Everything today -- air, water, leaves, trees, minutes, hours -- flew, flapping and slapping, slipping me back to what I miss most about childhood: time's endlessness that promised miracles each day I awoke and ended with a father's bedtime story.
You go about living your life till one moment your curiosity is piqued, ending your long habit of blithely going about your days and nights in blissful ignorance, and that very thing that captured your interest (that thing about which you previously knew nothing) now takes precedence in your mind, so much so that whatever you do and wherever you are, you run smack dab into it. Like today, for instance. On my way home from shoe shopping in Tullahoma, I drove through Arnold Air Force Base and decided to have a look at Woods Reservoir. I parked by the water, opened the door, stepped out, and ran smack dab into this damselfly.
Likely you have smiled many times at whirligigs as you drove past them in someone's yard -- without knowing you were admiring a 10,000-year-old folk-art form.
Hitch weather vanes to windmills and you get whirligigs - an ancient device whose only purpose is to delight onlookers.
Though once widely popular, whirligigs have declined in popularity except for those young in heart. A few local fans keep the historic devices alive.
Every civilization dependent on the weather for farming or seafaring invented the simple pointer that indicates wind direction. Representations are found in Samaria, Egypt and China. We still rely on them.
Windmills - canted blades attached to a hub - turn wheels that grind grain, pump water or generate electricity - are almost as old as weather vanes. The genius that melded weather vanes and windmills is long forgotten, but not his/her legacy.
Medieval European tapestries show children playing with small whirligigs of a hobbyhorse on one end of a stick and 4-bladed propellers at the other end.
This was a time of chivalry and knights on horses wielding lances and swords to rescue maidens in distress. The 1440 edition of the Oxford English Dictionary defined "whyrlegyge" as "any spinning toy."
In the late 1700s of colonial America, human figures waving their arms -- holding swords, shovels, pitchforks and other implements - were popular.
When George Washington rode home to Mt. Vernon after the Revolutionary War he brought in his saddlebags "whilagigs" for Martha's grandchildren.
Washington Irving in his 1820 "Legend of Sleepy Hollow" wrote of "a little wooden warrior who, armed with a sword in each hand, was most valiantly fighting the wind on the pinnacle of the barn."
In the late 1800s, popular whirligigs portrayed Indians paddling canoes, birds with flailing wings, men sawing wood and women scrubbing clothes in a washtub.
First settlers on the south shore of the Peace River roadstead of Charlotte Harbor was Fred and Anna Howard in 1875. The following year they were joined by Fred's brother Jarvis and his family.
Jarvis kept a diary and related their first Christmas together in 1876. Among the gifts exchanged was a "whirligig" from Fred and Anna to the Jarvis family. Size and design of the contraption was not stated.
Whirligigs experienced a renaissance during the Great Depression of the 1930s. Men out or work could make whirligigs with scrap lumber and sell them from their front yards for one dollar. This would feed a family of four for a day. (I know.)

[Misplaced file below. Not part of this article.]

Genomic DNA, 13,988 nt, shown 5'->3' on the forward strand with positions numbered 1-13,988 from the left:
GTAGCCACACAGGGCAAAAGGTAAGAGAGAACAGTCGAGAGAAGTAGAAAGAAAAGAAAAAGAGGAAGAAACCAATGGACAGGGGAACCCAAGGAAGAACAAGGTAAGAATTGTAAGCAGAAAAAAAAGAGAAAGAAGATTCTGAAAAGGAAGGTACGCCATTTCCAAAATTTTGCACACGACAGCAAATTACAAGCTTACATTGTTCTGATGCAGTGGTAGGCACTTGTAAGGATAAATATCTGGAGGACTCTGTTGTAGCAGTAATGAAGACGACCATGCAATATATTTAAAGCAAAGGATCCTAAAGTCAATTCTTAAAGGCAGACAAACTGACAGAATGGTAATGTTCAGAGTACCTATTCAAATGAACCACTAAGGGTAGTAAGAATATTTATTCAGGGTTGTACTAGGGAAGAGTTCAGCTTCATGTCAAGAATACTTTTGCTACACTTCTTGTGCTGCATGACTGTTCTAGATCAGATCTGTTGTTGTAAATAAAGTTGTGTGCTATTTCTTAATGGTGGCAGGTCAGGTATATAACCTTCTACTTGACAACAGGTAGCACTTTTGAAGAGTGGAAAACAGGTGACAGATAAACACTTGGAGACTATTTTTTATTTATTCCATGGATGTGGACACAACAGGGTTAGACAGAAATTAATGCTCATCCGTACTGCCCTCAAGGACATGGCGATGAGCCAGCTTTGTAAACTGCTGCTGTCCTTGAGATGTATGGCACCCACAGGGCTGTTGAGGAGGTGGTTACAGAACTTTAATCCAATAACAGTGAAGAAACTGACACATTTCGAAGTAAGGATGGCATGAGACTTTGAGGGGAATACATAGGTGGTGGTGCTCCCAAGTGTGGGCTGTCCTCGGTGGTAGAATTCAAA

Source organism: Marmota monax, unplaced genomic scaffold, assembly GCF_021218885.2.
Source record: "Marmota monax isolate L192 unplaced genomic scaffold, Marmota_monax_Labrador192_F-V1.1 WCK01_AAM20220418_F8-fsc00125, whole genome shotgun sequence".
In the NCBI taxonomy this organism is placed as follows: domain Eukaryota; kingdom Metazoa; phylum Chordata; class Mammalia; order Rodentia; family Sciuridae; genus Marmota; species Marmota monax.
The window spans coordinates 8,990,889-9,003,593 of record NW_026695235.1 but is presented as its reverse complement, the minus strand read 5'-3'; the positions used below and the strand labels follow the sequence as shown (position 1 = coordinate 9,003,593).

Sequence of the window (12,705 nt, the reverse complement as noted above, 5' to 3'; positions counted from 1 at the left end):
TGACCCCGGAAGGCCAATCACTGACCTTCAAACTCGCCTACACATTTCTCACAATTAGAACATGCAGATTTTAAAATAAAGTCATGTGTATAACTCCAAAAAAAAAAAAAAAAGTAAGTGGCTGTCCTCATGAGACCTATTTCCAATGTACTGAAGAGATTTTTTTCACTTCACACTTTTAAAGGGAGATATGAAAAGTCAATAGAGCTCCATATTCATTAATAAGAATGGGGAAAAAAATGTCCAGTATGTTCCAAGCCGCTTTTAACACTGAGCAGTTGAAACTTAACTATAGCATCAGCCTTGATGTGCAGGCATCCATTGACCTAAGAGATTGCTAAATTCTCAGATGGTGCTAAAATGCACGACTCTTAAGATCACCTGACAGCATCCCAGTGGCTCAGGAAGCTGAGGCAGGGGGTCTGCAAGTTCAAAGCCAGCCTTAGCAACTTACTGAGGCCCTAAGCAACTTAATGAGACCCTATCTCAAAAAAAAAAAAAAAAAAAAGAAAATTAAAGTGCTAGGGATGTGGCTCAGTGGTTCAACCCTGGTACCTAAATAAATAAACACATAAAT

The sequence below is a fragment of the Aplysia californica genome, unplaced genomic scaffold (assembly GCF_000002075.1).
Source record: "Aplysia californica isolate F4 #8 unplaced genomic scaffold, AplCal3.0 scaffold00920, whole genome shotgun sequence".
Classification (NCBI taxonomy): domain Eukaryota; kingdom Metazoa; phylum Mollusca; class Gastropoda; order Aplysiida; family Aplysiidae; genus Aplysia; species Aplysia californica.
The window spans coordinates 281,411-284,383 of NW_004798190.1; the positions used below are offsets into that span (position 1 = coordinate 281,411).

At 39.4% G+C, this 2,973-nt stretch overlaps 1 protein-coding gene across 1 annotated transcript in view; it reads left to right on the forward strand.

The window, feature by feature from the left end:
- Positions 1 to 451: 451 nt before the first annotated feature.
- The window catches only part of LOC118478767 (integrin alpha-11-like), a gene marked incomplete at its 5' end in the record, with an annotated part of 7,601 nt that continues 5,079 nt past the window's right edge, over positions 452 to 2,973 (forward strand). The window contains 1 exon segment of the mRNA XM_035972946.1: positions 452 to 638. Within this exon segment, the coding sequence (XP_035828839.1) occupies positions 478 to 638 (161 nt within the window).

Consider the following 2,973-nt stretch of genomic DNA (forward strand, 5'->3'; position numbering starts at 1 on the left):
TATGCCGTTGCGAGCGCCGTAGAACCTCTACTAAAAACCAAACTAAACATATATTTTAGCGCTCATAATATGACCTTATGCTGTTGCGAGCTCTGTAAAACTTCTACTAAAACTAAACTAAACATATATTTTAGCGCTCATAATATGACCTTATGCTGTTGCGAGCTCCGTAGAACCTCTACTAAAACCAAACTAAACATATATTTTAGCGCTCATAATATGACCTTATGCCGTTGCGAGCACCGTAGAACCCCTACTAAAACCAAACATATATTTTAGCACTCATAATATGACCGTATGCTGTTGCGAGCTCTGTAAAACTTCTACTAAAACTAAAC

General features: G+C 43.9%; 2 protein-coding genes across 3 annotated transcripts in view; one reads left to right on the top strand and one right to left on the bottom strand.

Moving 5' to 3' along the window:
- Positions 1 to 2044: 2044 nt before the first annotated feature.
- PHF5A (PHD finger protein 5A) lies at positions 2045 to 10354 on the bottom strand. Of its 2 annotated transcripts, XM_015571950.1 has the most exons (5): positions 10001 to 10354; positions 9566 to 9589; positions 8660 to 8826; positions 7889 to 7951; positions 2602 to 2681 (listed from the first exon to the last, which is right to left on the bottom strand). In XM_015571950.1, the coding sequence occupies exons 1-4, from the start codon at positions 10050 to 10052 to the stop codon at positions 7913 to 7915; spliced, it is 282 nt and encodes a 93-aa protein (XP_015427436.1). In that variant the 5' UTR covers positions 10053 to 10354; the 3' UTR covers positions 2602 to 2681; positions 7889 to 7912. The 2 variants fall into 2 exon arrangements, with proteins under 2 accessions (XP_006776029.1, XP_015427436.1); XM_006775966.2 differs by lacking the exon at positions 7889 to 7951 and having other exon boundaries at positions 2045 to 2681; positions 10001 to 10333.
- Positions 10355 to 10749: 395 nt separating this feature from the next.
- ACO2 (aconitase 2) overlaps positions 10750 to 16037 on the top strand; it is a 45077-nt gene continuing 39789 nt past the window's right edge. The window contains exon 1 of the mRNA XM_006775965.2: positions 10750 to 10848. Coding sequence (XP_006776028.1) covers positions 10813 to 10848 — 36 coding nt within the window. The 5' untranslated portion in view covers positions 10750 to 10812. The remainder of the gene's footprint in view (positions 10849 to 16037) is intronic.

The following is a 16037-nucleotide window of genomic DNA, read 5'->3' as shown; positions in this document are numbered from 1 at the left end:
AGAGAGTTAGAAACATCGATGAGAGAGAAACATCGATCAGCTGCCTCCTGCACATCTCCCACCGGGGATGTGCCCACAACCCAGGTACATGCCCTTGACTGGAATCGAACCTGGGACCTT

Interestingly, whirligigs sold well. They were relatively inexpensive and boosted spirits when times were grim.
A favorite toy during the depression was the pin-wheel -- basic whirligig. Dime stores sold them for ten cents, of course. They were constructed of a square of colorful celluloid - the first plastic - the points of which were split, bent together and nailed to a stick. You created wind to spin the whirligig by running or holding it out a car window.
A beautiful, triple-tier pin-wheel whirligig --with multi-colored, counter-rotating vanes -- grace a yard across the street from the Punta Gorda Isles Yacht Club.
The most spectacular whirligig in southwest Florida is about ten feet tall in Punta Gorda. It spins merrily at the western end of Olympia Avenue near the Visual Arts Center and Fishermen's Village.
Its vertical and horizontal blades of polished and crimson stainless steel was created -- and is maintained -- by Stephen Schwarz, a member of the Visual Arts Center. He has several more such works of art at his home.
Traditional whirligigs are crafted by hobbyists like Gerry Philbrick of Punta Gorda Isles. He fancies traditional designs such as flying cardinals and little men sawing wood energetically in a breeze.
Many history and art museums feature whirligig collections. Private craftsmen create whirligig "gardens" for fun and profit. Roadside craft vendors offer a wide variety of whirligigs for sale.
The best vendor in these parts is Chris "Kringle" Williams the "Toy Maker" at Fort Ogden on S.R. 17 between Punta Gorda and Arcadia. His "Santa's workshop" is set back from the highway but easily visible. He and his wife Delores preside over a salesroom of thousands of handcrafted novelties in a historic general-store building.
Craftsmen - or craftswomen - will find a book by Anders Lunde interesting and instructive. "Whirligigs Design & Construction" (Chilton Book Company, Radnor, Pa.) can be ordered from any bookstore.
Lunde is credited with reviving the whirligig a quarter-century ago. A well-known painter and wood sculptor, Lunde won First Prize in a sculpture at the1981 Durham (North Carolina) Art Guild Juried Exhibition. He received two awards for his whirligigs at the 1983 Juried Exhibition of North Carolina Crafts.
His book contains easy-to-follow instructions and patterns for constructing whirligigs - from pinwheels to elaborate groupings of several animated figures.
CAUTION: exposure to whirligigs could entrance you.